3. Step 3 Try out different ways to express yourself.
    Being a teen is a time of experimenting, trying on new identities until you learn which one fits you the best. In a given year, you might switch back and forth between thinking you want to be a doctor and loving your position on the soccer team to wanting nothing but to write poetry and hang out with painters and paint your fingernails black. That's ok! That's normal!
    • Try out being an art kid. Take some art classes and learn the fundamentals to see you if you'd like to spend your days in the studio, creating strange masterpieces.
    • Try out the exciting world of mystery. Lots of teenagers take solace in the dark clothes and powerful vibes of a mysterious person. While it might seem "weird," it's pretty normal.
    • Embrace your inner athlete. Jocks don't have to be the villains from high school drama movies. Be a well-adjusted athlete who takes sporting seriously. Make it your "thing."
  4. Step 4 Find like-minded people.
    Find a community of people you like and people who are like you and get to know them well. Hang out in school and outside of school. Support each other and lift each other up.
    • Emphasize forging a few strong relationships over lots of meaningless ones. It's not worth having 800 Facebook friends if you can't talk to any of them in real life.
    • Alternatively, it's also a good idea to meet lots of people who you don't necessarily have a lot in common with. If you're a sporty athlete, hang out with some of the art kids every now and then to see what you have in common. try to make all sorts of different friends.
  5. Step 5 Make room in your life for school and work.
    Having fun is important, but taking your responsibilities seriously is just as important a part of growing up. Save enough time in your busy teenage schedule to complete your schoolwork and work as hard as possible at doing well. Even if you think you're sure what you want to do in life, and that plan doesn't involve algebra-trigonometry, give it your best shot. You never know how you might regret blowing off that welding class, or zoning out during sewing down the road.
    • Make sure you take excellent notes. Notes force you to pay attention, improve your memory and provide you with a helpful study guide.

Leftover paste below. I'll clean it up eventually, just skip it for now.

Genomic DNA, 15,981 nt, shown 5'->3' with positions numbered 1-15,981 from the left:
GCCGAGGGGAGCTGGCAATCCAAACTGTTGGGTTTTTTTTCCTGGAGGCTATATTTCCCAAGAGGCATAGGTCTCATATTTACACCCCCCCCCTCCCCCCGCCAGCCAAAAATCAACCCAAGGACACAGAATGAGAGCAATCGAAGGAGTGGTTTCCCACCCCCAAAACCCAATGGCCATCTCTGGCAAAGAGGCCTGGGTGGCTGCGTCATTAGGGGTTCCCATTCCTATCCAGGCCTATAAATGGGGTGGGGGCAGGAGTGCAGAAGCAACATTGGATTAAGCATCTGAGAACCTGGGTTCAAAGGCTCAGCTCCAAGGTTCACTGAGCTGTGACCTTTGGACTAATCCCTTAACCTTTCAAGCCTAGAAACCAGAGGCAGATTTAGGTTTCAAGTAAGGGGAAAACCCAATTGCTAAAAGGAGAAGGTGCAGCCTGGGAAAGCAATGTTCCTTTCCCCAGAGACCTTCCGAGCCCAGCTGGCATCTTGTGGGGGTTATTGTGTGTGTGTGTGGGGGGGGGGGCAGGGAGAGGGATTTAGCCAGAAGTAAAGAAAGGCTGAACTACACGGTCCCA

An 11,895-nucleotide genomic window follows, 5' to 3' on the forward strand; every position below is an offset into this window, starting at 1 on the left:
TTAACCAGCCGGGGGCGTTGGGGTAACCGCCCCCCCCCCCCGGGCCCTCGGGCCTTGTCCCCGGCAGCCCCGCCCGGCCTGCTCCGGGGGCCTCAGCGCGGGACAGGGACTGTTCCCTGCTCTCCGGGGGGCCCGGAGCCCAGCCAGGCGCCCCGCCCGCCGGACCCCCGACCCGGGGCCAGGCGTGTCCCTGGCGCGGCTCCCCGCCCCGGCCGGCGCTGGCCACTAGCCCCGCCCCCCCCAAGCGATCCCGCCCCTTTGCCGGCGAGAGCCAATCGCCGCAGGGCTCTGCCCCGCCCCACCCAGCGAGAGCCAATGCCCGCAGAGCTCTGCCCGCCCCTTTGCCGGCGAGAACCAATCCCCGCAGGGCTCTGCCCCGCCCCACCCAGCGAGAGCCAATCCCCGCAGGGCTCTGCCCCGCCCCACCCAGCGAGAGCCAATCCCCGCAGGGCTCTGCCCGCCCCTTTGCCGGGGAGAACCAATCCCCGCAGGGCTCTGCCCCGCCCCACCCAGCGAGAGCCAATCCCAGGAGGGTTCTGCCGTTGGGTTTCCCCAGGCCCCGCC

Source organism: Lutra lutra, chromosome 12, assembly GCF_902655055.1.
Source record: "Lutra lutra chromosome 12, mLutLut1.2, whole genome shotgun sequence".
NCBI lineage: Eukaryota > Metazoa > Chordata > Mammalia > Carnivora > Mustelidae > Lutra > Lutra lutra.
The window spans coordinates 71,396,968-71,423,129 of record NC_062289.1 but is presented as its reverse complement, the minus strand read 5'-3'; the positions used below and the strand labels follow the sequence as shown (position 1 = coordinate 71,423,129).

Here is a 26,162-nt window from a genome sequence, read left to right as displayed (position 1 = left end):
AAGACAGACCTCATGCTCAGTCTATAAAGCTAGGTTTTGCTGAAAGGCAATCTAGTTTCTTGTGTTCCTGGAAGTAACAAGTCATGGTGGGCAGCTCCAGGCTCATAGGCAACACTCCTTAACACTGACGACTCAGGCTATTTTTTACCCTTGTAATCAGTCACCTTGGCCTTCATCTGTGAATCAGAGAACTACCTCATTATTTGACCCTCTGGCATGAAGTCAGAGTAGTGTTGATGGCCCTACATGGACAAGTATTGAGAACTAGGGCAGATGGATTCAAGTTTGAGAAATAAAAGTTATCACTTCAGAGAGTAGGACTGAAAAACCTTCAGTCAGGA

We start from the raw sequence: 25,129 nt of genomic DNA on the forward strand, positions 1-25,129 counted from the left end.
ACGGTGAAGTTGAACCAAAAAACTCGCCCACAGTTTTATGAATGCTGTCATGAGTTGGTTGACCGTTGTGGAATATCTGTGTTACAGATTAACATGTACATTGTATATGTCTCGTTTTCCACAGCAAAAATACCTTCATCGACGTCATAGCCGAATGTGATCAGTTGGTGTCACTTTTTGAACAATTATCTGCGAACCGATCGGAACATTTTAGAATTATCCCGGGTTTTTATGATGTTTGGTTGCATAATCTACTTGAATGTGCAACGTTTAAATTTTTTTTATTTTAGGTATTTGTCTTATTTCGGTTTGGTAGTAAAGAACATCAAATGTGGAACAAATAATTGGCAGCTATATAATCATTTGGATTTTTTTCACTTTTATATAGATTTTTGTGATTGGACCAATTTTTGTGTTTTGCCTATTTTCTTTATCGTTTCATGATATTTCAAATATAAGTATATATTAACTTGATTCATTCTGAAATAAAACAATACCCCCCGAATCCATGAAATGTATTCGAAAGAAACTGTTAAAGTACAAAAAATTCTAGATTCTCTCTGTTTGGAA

• Do your homework. Don't slack off on it, because believe it or not, it really does help you learn. Pay attention in class and ask questions to stay engaged. Respect your teachers and try to make the best of it.
  6. Step 6 Give some thought to the future.
    Where do you want to be in ten years? In twenty? What do you want to do with your life? Tough questions for anybody, and uncomfortable questions for most, especially teenagers. But it's something you're going to have to struggle with. The more you struggle with it, the better you'll prepare yourself for your teenage years, and the more normal you'll be. It's something everyone struggles with before transitioning into adulthood.
    • If you want to go to college, start researching affordable places you might attend that seem to be full of people like you, or places that offer the kinds of specialties you'd like to study. Many teens who struggle to make friends or fit in during high school really come into stride during college.
    • It's also normal and perfectly fine to have no idea what you want to do with your life. Don't worry about it too much. That's perfectly normal. When people ask, tell them that you're just trying to get through your teens first.
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  • The definition of normal is relative. Please be conscious about cultural differences.
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  • Don't spend all of your free time cooped up in your room on social networking sites or video games. Go outside and get some fresh air and exercise.
    Helpful 5 Not Helpful 0
  • Don't do anything you feel uncomfortable doing. If you find yourself being pressured to do something that gives you an uneasy feeling in your stomach, opt out.